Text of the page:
In the age of automation, the human traits of judgment, compassion and ethics are critical to maintaining business success Image: Shutterstock
Much about 2021 looked like 2020. But as the world adapted to ongoing pandemic life, we also had to stay nimble in the face of uncertainty. We tried to roll with the punches. 2021 saw new developments and challenges, as well as existing issues that evolved.
Here, we look at themes and observations Darden experts explored over the course of 2021. The lessons that emerged may inform how leaders lead in 2022.
We want something else now: The Great Resignation
One of the effects of the past year: reassessed priorities. People are asking themselves existential questions about how they spend their time and why, and many are leaving their jobs for greener pastures.
The Great Resignation means that those reevaluating their careers — and those trying to keep their people on board — need to understand what’s important to both sides. How does one balance a new opportunity with a renegotiation in a current position? Can an organization be flexible in terms of both time and space — are working hours fluid, can people do their jobs remotely? And how permanent is the shift: Will we go back to square one? What are the lasting effects? And what are the expectations of the generation that’s entering the workforce?
Perhaps we cannot go back to the way things were. Many organizations have already shifted to more flexibility — for the sake of retaining talent and encouraging work-life balance, as well as for convenience and safety. Some even acknowledge the importance of psychological safety, ensuring all employees feel appreciated and acknowledged, regardless of location or amount of face-to-face time. Managers will define the contours of the new world of work, both on individual bases and, collectively, the macro scale.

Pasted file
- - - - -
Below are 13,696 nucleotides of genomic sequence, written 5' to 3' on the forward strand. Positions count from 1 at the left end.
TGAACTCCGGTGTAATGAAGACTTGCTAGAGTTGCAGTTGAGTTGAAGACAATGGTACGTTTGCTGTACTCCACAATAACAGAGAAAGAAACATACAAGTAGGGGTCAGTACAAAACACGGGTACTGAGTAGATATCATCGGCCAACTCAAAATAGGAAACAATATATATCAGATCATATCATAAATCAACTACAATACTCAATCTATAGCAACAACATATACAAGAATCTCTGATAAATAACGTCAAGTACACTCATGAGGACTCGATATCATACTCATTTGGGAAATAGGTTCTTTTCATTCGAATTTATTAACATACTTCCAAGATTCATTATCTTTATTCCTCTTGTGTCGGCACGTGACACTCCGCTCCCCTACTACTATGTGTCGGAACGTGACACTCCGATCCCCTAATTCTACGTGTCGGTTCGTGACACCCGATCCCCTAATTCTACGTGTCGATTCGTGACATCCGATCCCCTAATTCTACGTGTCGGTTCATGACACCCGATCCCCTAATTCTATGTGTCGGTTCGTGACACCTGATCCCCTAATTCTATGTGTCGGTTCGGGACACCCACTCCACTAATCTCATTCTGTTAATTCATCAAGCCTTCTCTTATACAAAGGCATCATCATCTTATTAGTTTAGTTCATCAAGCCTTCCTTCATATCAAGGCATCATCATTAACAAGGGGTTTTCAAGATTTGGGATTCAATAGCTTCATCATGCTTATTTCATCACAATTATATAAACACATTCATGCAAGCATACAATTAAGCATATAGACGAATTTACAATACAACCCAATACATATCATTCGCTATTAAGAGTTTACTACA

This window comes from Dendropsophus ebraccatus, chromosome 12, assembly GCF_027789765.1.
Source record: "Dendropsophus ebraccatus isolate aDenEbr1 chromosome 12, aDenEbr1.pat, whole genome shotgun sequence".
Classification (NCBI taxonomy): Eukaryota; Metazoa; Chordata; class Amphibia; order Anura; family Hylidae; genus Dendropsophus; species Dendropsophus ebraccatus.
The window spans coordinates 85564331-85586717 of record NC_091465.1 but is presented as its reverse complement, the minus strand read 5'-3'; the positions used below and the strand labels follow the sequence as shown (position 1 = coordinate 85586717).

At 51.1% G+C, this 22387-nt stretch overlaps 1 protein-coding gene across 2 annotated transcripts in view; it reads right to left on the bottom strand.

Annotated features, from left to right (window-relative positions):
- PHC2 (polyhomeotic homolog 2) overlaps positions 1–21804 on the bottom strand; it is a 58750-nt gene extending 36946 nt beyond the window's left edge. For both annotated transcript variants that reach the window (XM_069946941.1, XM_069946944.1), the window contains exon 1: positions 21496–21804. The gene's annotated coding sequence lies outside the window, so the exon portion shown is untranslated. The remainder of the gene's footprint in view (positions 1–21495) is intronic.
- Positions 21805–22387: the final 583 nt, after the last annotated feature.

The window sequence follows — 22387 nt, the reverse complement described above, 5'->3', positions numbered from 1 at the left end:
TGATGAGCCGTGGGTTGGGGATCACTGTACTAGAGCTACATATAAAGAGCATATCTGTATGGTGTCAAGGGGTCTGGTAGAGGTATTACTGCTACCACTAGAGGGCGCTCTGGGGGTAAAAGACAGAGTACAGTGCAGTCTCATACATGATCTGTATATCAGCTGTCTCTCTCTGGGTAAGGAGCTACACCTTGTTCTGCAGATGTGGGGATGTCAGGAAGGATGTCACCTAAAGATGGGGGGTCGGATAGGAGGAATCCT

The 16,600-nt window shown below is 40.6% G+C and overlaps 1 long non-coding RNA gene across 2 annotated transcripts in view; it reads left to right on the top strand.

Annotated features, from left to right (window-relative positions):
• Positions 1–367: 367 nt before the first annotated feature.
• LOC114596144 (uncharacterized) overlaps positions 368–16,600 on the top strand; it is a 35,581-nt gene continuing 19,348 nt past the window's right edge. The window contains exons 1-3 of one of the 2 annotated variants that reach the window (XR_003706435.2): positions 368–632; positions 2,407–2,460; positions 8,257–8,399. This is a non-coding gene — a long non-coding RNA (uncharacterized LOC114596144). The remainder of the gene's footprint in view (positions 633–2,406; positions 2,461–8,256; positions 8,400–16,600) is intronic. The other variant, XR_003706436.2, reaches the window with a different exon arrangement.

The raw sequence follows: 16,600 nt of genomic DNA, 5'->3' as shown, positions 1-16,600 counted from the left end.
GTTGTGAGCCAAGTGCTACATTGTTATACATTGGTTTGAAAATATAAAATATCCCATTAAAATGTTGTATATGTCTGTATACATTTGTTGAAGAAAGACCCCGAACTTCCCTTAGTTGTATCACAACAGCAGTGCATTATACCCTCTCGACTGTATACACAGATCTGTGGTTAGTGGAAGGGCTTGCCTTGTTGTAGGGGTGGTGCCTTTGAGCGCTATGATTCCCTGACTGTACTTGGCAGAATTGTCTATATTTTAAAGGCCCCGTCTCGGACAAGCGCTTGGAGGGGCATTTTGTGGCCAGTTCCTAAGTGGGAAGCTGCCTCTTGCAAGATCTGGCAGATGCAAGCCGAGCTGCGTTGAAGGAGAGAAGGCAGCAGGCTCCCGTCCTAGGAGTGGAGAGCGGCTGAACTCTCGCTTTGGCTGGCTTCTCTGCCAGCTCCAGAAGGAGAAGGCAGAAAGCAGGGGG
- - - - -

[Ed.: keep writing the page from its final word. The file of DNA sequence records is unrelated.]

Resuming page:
But much will depend on the roles of individual workers; some positions require physical presence, while some benefit from focused time alone. Collaboration will always be important, and workplaces, even for those physically present, may shift to reflect that need for a different use of space.
We get things differently now: Global supply chains
At the beginning of the pandemic, there was concern about the availability of toilet paper. Now it’s commonplace to blame supply chains for issues of product availability and price, from computer chips to groceries.
The phenomenon of workers leaving their jobs in droves has led to delays in manufacturing and transport. The recent past has also seen government-imposed quarantines, closed borders and heightened geopolitical tensions. Added up, it all brought the fragility of global supply chains into stark relief. While just-in-time production is time and cost efficient, could sustainable sourcing be a competitive advantage? How do global trade, small businesses, ESG, diversification, and government regulations fit into the equation? Governments as well as companies are asking themselves those questions.